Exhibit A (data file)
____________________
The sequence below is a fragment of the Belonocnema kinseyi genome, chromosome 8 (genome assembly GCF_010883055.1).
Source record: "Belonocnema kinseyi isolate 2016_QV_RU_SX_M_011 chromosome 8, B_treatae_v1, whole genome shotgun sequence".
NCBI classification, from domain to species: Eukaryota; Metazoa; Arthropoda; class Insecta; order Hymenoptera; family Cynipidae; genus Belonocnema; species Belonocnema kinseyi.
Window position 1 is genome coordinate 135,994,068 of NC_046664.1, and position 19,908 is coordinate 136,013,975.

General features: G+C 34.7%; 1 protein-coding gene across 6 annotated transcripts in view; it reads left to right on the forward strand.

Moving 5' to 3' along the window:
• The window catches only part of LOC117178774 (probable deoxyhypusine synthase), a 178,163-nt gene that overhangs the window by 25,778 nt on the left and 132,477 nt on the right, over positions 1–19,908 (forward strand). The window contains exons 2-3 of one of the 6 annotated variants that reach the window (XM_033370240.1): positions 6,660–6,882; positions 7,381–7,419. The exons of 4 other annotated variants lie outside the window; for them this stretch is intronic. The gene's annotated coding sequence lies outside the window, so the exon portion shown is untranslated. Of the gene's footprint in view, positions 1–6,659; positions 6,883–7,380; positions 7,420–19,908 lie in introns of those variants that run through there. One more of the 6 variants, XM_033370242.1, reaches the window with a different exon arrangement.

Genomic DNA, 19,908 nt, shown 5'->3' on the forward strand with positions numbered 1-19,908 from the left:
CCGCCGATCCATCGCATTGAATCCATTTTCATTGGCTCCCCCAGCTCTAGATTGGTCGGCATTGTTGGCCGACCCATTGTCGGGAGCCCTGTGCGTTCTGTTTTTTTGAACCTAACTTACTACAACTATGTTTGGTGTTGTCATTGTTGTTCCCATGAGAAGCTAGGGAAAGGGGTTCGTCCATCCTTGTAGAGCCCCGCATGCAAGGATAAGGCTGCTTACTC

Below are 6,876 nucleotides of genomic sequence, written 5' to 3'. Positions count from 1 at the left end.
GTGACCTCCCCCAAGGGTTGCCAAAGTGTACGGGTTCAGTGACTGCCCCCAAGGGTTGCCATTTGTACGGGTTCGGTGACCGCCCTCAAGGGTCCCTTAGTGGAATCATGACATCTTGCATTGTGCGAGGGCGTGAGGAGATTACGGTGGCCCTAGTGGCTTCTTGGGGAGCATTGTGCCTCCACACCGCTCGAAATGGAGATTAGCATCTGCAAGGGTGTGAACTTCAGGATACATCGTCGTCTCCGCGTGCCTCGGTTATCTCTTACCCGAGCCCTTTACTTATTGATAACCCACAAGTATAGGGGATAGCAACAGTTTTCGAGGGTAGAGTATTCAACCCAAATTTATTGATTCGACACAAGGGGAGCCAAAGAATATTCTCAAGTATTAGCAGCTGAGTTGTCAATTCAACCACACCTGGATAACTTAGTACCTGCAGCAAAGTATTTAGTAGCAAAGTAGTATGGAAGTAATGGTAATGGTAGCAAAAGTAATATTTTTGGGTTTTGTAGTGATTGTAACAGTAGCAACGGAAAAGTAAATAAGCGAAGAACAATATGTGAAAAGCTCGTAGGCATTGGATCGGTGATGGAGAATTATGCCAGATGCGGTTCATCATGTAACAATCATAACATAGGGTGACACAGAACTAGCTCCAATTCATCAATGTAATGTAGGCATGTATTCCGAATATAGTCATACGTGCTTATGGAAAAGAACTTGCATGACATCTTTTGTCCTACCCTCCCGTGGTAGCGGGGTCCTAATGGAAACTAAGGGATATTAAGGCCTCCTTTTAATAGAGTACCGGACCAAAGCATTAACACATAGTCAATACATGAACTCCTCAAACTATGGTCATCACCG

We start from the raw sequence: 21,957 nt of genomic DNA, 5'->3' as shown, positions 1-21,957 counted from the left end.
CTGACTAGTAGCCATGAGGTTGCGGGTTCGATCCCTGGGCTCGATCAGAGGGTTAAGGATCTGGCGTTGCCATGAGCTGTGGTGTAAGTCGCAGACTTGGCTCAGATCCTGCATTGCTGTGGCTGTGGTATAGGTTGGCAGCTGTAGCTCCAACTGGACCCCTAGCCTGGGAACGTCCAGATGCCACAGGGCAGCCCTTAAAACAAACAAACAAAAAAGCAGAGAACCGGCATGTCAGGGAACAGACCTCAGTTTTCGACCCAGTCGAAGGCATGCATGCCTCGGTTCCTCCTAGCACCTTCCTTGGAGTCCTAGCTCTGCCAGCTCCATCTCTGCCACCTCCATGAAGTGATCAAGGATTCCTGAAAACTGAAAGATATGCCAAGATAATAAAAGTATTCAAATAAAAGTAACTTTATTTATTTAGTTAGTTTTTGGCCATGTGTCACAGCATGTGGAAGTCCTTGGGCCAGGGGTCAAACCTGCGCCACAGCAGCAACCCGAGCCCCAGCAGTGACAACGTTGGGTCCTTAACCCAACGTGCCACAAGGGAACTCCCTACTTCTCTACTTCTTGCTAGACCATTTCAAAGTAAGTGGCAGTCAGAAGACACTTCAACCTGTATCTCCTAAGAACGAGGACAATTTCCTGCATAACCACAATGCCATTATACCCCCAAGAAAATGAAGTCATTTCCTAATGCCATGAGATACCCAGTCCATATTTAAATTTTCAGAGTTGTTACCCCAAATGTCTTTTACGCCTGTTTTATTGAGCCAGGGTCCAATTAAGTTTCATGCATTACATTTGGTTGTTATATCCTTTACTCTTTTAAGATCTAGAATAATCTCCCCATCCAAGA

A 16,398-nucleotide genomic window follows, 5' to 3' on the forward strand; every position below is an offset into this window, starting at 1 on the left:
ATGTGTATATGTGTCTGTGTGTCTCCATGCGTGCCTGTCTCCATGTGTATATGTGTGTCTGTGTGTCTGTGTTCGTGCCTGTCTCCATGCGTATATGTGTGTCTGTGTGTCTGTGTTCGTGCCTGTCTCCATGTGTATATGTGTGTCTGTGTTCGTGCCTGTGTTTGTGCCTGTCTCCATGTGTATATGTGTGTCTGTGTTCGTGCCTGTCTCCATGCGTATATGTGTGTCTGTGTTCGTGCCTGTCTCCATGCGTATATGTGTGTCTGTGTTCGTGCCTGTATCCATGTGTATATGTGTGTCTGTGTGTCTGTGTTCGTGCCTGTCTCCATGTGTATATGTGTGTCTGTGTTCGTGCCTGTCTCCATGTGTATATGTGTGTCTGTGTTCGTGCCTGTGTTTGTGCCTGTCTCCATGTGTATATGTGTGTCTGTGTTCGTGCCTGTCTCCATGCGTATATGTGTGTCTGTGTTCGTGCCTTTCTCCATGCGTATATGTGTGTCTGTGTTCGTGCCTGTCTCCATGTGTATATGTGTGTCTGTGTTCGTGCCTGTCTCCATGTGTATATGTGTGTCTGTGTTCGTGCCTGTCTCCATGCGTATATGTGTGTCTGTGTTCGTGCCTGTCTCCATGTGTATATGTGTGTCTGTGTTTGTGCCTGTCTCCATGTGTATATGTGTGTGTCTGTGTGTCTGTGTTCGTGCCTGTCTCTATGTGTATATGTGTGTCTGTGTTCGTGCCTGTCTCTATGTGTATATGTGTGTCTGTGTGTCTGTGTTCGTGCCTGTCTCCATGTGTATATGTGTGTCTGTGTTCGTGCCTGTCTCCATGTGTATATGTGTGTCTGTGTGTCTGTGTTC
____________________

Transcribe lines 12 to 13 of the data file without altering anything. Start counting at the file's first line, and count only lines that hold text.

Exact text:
We start from the raw sequence: 21,957 nt of genomic DNA, 5'->3' as shown, positions 1-21,957 counted from the left end.
CTGACTAGTAGCCATGAGGTTGCGGGTTCGATCCCTGGGCTCGATCAGAGGGTTAAGGATCTGGCGTTGCCATGAGCTGTGGTGTAAGTCGCAGACTTGGCTCAGATCCTGCATTGCTGTGGCTGTGGTATAGGTTGGCAGCTGTAGCTCCAACTGGACCCCTAGCCTGGGAACGTCCAGATGCCACAGGGCAGCCCTTAAAACAAACAAACAAAAAAGCAGAGAACCGGCATGTCAGGGAACAGACCTCAGTTTTCGACCCAGTCGAAGGCATGCATGCCTCGGTTCCTCCTAGCACCTTCCTTGGAGTCCTAGCTCTGCCAGCTCCATCTCTGCCACCTCCATGAAGTGATCAAGGATTCCTGAAAACTGAAAGATATGCCAAGATAATAAAAGTATTCAAATAAAAGTAACTTTATTTATTTAGTTAGTTTTTGGCCATGTGTCACAGCATGTGGAAGTCCTTGGGCCAGGGGTCAAACCTGCGCCACAGCAGCAACCCGAGCCCCAGCAGTGACAACGTTGGGTCCTTAACCCAACGTGCCACAAGGGAACTCCCTACTTCTCTACTTCTTGCTAGACCATTTCAAAGTAAGTGGCAGTCAGAAGACACTTCAACCTGTATCTCCTAAGAACGAGGACAATTTCCTGCATAACCACAATGCCATTATACCCCCAAGAAAATGAAGTCATTTCCTAATGCCATGAGATACCCAGTCCATATTTAAATTTTCAGAGTTGTTACCCCAAATGTCTTTTACGCCTGTTTTATTGAGCCAGGGTCCAATTAAGTTTCATGCATTACATTTGGTTGTTATATCCTTTACTCTTTTAAGATCTAGAATAATCTCCCCATCCAAGA